Toronto has over a hundred unique village neighbourhoods – what are some of your favourites? One of mine is lush n’ leafy Cabbagetown!!
I recently read an article that proclaimed Cabbagetown as being “drenched in character”. Personally, I think it would be more accurate to say that Cabbagetown is “rooted” in character, anchored by a rich history that dates back to Toronto’s inception. One might even say that the intangible ‘something’ that makes this enclave a desirable place to call ‘Home’ is in the very soil it’s built upon – soil that played a large part in earning Cabbagetown its unique name!
Follow me down the quiet allées, as I dig up a short history on one of Toronto’s most coveted neighbourhoods.
Nestled between Sherbourne Street and the Don Valley, and situated south of Bloor Street East, Old Cabbagetown is a collection of treed residential streets home to several of the city’s most picturesque heritage homes. In fact, the neighbourhood contains North America’s largest collection of preserved Victorian residences! How amazing is that? Anyone who has lived in Cabbagetown knows how proud the community is, which is due in large part to its colourful past.
The first homeowner in Cabbagetown was Lieutenant–Governor John Graves Simcoe. He laid out the Town of York in 1793 (now Toronto) and a series of lots were given to the Upper Canadian elite. The first lot west of the Don River and encompassing a large part of what is today Caggebtown was given to Simcoe’s son, Francis, who was just three years old at the time! When the Simcoe family built the first house in the area, it was located about where the Castle Frank Subway Station is now situated on Bloor Street east of Sherbourne. Neat, eh?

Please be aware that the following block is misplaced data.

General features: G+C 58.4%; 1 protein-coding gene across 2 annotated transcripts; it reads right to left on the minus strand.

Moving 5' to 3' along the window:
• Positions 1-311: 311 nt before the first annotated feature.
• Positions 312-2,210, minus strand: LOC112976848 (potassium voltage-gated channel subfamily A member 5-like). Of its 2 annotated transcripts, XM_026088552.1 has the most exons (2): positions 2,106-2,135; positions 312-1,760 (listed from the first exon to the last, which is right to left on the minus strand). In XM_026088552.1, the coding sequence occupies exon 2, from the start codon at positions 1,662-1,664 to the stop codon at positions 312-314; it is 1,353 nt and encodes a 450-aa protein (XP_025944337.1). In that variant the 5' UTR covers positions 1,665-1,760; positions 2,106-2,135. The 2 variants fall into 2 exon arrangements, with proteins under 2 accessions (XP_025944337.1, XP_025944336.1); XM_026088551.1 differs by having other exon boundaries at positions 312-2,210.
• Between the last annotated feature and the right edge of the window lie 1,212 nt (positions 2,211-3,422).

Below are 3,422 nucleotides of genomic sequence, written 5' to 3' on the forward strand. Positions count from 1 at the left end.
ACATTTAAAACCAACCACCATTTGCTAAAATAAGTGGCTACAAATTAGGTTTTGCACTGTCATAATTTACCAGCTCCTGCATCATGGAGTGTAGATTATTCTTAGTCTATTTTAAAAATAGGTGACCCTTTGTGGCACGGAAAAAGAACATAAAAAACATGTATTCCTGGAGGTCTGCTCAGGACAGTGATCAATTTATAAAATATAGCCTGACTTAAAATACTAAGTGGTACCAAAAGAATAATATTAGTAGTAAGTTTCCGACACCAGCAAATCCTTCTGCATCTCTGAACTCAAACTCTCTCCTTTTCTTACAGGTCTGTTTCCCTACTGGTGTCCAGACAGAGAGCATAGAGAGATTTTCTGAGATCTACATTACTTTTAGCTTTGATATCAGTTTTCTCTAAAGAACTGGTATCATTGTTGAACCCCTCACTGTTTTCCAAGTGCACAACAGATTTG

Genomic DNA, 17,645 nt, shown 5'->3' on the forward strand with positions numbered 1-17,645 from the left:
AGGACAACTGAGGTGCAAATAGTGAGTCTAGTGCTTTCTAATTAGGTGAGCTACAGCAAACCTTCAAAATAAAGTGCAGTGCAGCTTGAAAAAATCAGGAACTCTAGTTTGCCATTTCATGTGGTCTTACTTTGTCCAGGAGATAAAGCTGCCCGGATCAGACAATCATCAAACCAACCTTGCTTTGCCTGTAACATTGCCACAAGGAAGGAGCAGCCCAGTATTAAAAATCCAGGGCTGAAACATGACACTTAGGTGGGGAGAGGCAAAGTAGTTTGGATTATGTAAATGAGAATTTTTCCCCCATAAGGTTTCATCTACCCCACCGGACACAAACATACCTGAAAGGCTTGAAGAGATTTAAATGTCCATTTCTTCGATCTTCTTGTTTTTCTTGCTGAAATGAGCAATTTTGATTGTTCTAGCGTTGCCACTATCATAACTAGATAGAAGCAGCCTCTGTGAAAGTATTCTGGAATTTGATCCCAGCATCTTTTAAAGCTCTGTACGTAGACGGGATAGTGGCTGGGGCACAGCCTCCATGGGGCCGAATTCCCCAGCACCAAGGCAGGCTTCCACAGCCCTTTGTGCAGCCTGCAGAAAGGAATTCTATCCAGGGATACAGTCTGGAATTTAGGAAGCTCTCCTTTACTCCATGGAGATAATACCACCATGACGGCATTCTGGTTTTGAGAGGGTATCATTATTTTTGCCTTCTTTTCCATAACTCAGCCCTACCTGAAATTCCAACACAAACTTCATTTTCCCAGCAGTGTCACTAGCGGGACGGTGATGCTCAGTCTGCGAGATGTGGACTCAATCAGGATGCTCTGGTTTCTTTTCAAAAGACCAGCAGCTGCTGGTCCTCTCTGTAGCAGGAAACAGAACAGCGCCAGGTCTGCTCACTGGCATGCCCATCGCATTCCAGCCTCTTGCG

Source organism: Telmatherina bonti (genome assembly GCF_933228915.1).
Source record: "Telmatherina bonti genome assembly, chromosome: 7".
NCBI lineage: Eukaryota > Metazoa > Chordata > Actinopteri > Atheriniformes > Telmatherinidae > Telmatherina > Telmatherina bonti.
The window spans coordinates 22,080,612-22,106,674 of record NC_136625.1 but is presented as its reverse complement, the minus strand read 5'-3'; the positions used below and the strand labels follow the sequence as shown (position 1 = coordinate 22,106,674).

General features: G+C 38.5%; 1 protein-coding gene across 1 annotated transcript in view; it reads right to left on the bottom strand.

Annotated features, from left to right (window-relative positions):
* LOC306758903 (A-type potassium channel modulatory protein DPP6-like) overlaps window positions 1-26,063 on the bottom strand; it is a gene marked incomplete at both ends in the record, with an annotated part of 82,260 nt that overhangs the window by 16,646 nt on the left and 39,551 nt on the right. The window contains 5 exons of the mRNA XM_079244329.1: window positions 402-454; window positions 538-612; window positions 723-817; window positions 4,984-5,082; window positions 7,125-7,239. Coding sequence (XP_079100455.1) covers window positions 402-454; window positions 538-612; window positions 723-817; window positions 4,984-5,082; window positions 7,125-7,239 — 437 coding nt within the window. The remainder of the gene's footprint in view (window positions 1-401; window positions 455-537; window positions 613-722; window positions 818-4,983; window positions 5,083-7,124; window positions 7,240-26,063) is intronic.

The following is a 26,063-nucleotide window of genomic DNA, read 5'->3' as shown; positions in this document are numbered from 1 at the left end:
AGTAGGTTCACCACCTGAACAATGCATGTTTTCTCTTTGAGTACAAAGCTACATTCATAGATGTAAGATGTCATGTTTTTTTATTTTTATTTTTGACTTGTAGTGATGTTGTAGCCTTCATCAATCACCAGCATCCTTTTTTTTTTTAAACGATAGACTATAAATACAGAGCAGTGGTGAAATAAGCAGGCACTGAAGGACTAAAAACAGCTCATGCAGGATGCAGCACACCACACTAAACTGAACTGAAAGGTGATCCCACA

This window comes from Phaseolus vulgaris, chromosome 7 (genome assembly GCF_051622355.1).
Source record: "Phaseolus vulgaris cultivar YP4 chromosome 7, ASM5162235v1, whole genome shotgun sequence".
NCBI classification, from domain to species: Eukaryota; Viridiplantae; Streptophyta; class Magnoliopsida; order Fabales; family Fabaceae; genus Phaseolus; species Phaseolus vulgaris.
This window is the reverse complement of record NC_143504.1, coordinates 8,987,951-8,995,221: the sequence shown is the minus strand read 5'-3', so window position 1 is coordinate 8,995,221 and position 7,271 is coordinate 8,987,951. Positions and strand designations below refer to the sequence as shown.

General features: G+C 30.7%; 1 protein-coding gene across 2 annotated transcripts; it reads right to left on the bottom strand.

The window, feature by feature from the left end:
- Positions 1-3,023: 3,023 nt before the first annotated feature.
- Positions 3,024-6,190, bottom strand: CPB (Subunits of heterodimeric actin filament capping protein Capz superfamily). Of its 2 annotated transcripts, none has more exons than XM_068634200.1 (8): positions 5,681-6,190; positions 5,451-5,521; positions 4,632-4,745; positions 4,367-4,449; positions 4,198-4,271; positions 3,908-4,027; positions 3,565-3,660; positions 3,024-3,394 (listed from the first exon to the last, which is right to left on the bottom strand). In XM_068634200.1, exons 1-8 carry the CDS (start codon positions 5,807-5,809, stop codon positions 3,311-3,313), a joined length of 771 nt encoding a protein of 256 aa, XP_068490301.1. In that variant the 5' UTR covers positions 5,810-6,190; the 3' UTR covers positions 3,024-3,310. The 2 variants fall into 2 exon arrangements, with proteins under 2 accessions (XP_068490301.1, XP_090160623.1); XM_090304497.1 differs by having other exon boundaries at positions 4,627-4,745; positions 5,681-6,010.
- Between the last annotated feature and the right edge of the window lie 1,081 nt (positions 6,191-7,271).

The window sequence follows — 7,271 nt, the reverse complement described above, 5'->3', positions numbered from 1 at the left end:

The neighbourhood’s name – Cabbagetown – received it’s moniker in the mid-to-late 19th century after the infamous Potato Famine (1845-1849) sent waves of Irish (and Macedonian) immigrants across the Atlantic to settle in Toronto. Large numbers of these immigrants located in the area south of Bloor, and west of Sherbourne. The story goes that families were so poor they utilized every available square foot of arable land to grow vegetables, which included cultivating the front gardens of their homes. It turns out that brassicas (of the cabbage vegetable family) tend to have very shallow root systems and only require a few inches of nutrient-rich soil to grow, so they were fairly easy to cultivate making them a popular crop. As you can imagine, it didn’t take long for the neighbourhood to be recognized for the abundance of mini makeshift family farms, and the prevalence of Cabbage. This distinguishing characteristic led to the neighbourhood being coined Cabbagetown, and it stuck.
Around the same time – in 1850 – the City of Toronto established the Toronto Necropolis as the city’s main cemetery, essential preserving a large swath of green space, which actually quite picturesque and peaceful. This, along with Riverdale Farm was the start of an unofficial preservation of Cabbagetown’s greatest asset: its trees. The vegetation remains extremely lush to this day, but the neighbourhood wasn’t always so beautiful.
A hundred years ago, there was one major geographical class distinction in the city: the east side typically housed the working class, while the west side accommodated a mix of residents, including the more affluent merchant and professional classes. This is because, in a booming centre of production and commerce, the most desirable locations are those which aren’t downwind from all the industry. In Toronto, our lake breezes once blew all of the city’s smoke, soot, and stench over the east end. From Toronto’s inception this hardly appealed to the affluent, so they located north and west, leaving the less desirable east side for the working class.
After World War II, poverty reached its worst in Cabbagetown, with the area south of Gerrard dominated by near-destitute families and housing, which caused an uptick is drug trafficking, prostitution, and crime in the neighbourhood. This was exacerbated by the construction of the Regent Park and Moss Park social housing complexes in the 50s. The irony is that the City was actually trying to “clean the slums” by building affordable housing, and Regent Park’s “Garden City” complexes were the council’s vehicle to do so.